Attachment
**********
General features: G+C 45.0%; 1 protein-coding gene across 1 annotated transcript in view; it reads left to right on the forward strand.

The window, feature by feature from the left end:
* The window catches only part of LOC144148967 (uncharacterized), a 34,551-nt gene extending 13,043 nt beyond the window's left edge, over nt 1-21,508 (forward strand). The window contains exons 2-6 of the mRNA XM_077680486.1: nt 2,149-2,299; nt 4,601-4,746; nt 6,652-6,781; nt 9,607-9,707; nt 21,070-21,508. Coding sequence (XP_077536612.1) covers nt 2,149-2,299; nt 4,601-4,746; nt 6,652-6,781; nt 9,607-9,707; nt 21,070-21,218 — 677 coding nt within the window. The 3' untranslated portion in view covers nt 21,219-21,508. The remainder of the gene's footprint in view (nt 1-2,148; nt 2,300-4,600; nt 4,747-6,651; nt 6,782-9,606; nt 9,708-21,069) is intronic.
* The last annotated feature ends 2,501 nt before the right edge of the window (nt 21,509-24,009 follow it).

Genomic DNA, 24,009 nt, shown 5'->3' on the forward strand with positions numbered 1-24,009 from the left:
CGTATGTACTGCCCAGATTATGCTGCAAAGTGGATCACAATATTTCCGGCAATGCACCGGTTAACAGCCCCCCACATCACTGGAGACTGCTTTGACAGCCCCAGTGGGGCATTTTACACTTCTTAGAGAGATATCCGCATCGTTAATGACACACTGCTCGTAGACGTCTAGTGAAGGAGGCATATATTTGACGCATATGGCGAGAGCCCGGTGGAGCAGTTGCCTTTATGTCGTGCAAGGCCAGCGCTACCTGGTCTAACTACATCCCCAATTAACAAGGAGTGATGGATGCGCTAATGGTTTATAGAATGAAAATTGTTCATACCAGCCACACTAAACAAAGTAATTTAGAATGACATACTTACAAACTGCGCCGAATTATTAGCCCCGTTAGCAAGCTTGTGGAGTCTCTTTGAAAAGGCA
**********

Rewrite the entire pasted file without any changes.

General features: G+C 45.0%; 1 protein-coding gene across 1 annotated transcript in view; it reads left to right on the forward strand.

The window, feature by feature from the left end:
* The window catches only part of LOC144148967 (uncharacterized), a 34,551-nt gene extending 13,043 nt beyond the window's left edge, over nt 1-21,508 (forward strand). The window contains exons 2-6 of the mRNA XM_077680486.1: nt 2,149-2,299; nt 4,601-4,746; nt 6,652-6,781; nt 9,607-9,707; nt 21,070-21,508. Coding sequence (XP_077536612.1) covers nt 2,149-2,299; nt 4,601-4,746; nt 6,652-6,781; nt 9,607-9,707; nt 21,070-21,218 — 677 coding nt within the window. The 3' untranslated portion in view covers nt 21,219-21,508. The remainder of the gene's footprint in view (nt 1-2,148; nt 2,300-4,600; nt 4,747-6,651; nt 6,782-9,606; nt 9,708-21,069) is intronic.
* The last annotated feature ends 2,501 nt before the right edge of the window (nt 21,509-24,009 follow it).

Genomic DNA, 24,009 nt, shown 5'->3' on the forward strand with positions numbered 1-24,009 from the left:
CGTATGTACTGCCCAGATTATGCTGCAAAGTGGATCACAATATTTCCGGCAATGCACCGGTTAACAGCCCCCCACATCACTGGAGACTGCTTTGACAGCCCCAGTGGGGCATTTTACACTTCTTAGAGAGATATCCGCATCGTTAATGACACACTGCTCGTAGACGTCTAGTGAAGGAGGCATATATTTGACGCATATGGCGAGAGCCCGGTGGAGCAGTTGCCTTTATGTCGTGCAAGGCCAGCGCTACCTGGTCTAACTACATCCCCAATTAACAAGGAGTGATGGATGCGCTAATGGTTTATAGAATGAAAATTGTTCATACCAGCCACACTAAACAAAGTAATTTAGAATGACATACTTACAAACTGCGCCGAATTATTAGCCCCGTTAGCAAGCTTGTGGAGTCTCTTTGAAAAGGCA